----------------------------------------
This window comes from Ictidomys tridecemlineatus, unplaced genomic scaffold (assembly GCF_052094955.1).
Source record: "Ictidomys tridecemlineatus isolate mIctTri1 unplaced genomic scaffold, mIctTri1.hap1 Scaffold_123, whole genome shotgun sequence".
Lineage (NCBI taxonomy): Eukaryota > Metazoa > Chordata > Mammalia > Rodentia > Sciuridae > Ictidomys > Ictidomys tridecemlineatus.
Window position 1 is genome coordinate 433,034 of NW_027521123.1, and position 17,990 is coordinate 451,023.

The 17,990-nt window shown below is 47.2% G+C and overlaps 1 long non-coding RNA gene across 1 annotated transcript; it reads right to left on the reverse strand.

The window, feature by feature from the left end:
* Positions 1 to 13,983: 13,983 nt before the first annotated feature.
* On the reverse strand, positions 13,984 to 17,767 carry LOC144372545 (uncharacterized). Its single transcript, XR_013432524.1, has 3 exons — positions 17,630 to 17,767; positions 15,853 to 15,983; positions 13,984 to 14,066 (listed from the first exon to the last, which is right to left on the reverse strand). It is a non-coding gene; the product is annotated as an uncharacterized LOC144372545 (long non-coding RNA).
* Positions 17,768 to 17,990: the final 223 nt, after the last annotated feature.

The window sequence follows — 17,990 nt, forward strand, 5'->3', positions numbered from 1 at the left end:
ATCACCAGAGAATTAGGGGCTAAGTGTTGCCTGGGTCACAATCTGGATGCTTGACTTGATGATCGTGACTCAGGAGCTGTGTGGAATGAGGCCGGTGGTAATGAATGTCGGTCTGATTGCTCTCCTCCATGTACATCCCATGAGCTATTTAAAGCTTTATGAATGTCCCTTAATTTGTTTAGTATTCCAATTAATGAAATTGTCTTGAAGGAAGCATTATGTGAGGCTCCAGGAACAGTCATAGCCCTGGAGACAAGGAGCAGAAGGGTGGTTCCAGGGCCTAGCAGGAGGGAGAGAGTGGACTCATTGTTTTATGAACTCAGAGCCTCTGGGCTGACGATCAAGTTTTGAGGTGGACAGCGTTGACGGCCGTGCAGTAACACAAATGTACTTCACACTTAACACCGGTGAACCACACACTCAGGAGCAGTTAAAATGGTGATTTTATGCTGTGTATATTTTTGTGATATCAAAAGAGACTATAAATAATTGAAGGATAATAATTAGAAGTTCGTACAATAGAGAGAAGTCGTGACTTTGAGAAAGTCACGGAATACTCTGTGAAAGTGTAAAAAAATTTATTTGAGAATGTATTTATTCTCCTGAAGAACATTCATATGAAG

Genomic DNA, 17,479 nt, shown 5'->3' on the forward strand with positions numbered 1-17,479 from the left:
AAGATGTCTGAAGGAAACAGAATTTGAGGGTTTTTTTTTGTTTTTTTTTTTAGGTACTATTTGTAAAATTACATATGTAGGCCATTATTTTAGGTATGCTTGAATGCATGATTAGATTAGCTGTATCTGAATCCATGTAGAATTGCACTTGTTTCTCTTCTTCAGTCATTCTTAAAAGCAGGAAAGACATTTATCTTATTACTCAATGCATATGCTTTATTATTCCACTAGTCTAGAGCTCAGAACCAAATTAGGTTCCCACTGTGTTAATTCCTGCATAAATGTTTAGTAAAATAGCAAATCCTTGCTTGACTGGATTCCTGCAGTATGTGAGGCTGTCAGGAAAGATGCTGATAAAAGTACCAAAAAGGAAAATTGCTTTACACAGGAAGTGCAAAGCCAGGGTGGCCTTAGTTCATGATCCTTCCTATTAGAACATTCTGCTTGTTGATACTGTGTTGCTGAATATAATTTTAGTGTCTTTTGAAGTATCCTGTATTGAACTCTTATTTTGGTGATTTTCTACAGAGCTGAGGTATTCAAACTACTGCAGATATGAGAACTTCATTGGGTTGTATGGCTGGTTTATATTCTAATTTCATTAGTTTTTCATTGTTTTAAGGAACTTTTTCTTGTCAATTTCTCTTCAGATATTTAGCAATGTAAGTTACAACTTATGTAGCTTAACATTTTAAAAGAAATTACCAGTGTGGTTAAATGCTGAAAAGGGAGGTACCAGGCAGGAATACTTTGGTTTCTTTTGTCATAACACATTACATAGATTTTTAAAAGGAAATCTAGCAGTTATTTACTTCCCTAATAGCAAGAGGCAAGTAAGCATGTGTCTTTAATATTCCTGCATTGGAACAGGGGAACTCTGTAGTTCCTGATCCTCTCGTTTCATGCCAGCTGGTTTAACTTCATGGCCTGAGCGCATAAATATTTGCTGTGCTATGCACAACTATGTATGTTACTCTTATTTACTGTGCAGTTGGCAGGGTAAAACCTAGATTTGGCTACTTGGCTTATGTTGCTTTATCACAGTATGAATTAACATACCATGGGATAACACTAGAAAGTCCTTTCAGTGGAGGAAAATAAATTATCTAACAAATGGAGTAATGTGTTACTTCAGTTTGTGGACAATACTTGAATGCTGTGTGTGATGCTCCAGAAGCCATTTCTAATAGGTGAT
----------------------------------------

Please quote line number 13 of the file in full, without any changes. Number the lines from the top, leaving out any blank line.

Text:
AAGATGTCTGAAGGAAACAGAATTTGAGGGTTTTTTTTTGTTTTTTTTTTTAGGTACTATTTGTAAAATTACATATGTAGGCCATTATTTTAGGTATGCTTGAATGCATGATTAGATTAGCTGTATCTGAATCCATGTAGAATTGCACTTGTTTCTCTTCTTCAGTCATTCTTAAAAGCAGGAAAGACATTTATCTTATTACTCAATGCATATGCTTTATTATTCCACTAGTCTAGAGCTCAGAACCAAATTAGGTTCCCACTGTGTTAATTCCTGCATAAATGTTTAGTAAAATAGCAAATCCTTGCTTGACTGGATTCCTGCAGTATGTGAGGCTGTCAGGAAAGATGCTGATAAAAGTACCAAAAAGGAAAATTGCTTTACACAGGAAGTGCAAAGCCAGGGTGGCCTTAGTTCATGATCCTTCCTATTAGAACATTCTGCTTGTTGATACTGTGTTGCTGAATATAATTTTAGTGTCTTTTGAAGTATCCTGTATTGAACTCTTATTTTGGTGATTTTCTACAGAGCTGAGGTATTCAAACTACTGCAGATATGAGAACTTCATTGGGTTGTATGGCTGGTTTATATTCTAATTTCATTAGTTTTTCATTGTTTTAAGGAACTTTTTCTTGTCAATTTCTCTTCAGATATTTAGCAATGTAAGTTACAACTTATGTAGCTTAACATTTTAAAAGAAATTACCAGTGTGGTTAAATGCTGAAAAGGGAGGTACCAGGCAGGAATACTTTGGTTTCTTTTGTCATAACACATTACATAGATTTTTAAAAGGAAATCTAGCAGTTATTTACTTCCCTAATAGCAAGAGGCAAGTAAGCATGTGTCTTTAATATTCCTGCATTGGAACAGGGGAACTCTGTAGTTCCTGATCCTCTCGTTTCATGCCAGCTGGTTTAACTTCATGGCCTGAGCGCATAAATATTTGCTGTGCTATGCACAACTATGTATGTTACTCTTATTTACTGTGCAGTTGGCAGGGTAAAACCTAGATTTGGCTACTTGGCTTATGTTGCTTTATCACAGTATGAATTAACATACCATGGGATAACACTAGAAAGTCCTTTCAGTGGAGGAAAATAAATTATCTAACAAATGGAGTAATGTGTTACTTCAGTTTGTGGACAATACTTGAATGCTGTGTGTGATGCTCCAGAAGCCATTTCTAATAGGTGAT